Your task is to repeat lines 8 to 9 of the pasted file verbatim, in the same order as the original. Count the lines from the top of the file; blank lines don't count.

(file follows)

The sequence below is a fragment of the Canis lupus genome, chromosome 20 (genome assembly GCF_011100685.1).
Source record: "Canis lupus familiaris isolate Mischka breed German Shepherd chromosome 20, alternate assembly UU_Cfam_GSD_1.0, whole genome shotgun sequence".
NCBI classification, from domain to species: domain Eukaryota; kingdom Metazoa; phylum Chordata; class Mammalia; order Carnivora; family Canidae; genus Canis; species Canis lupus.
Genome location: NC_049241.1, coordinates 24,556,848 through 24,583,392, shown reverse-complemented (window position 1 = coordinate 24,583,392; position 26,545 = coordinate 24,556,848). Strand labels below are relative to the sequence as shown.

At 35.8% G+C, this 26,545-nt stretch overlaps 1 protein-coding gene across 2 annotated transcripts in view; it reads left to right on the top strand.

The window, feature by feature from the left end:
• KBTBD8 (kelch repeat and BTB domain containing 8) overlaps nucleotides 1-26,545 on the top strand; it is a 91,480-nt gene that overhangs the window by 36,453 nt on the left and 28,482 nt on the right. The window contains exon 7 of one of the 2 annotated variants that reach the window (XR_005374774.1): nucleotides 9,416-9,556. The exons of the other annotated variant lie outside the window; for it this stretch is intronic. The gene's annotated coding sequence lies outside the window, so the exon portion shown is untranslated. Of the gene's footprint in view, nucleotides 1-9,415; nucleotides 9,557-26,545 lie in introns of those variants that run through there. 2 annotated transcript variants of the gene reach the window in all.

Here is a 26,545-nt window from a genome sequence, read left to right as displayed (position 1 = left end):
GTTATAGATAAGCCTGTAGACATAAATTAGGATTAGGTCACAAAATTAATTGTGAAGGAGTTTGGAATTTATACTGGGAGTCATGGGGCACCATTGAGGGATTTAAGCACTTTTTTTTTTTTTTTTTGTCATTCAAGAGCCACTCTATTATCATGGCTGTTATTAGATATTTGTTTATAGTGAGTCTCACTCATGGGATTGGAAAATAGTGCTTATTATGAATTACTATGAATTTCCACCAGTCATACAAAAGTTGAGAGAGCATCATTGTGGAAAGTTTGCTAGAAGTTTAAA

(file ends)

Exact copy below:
Here is a 26,545-nt window from a genome sequence, read left to right as displayed (position 1 = left end):
GTTATAGATAAGCCTGTAGACATAAATTAGGATTAGGTCACAAAATTAATTGTGAAGGAGTTTGGAATTTATACTGGGAGTCATGGGGCACCATTGAGGGATTTAAGCACTTTTTTTTTTTTTTTTTGTCATTCAAGAGCCACTCTATTATCATGGCTGTTATTAGATATTTGTTTATAGTGAGTCTCACTCATGGGATTGGAAAATAGTGCTTATTATGAATTACTATGAATTTCCACCAGTCATACAAAAGTTGAGAGAGCATCATTGTGGAAAGTTTGCTAGAAGTTTAAA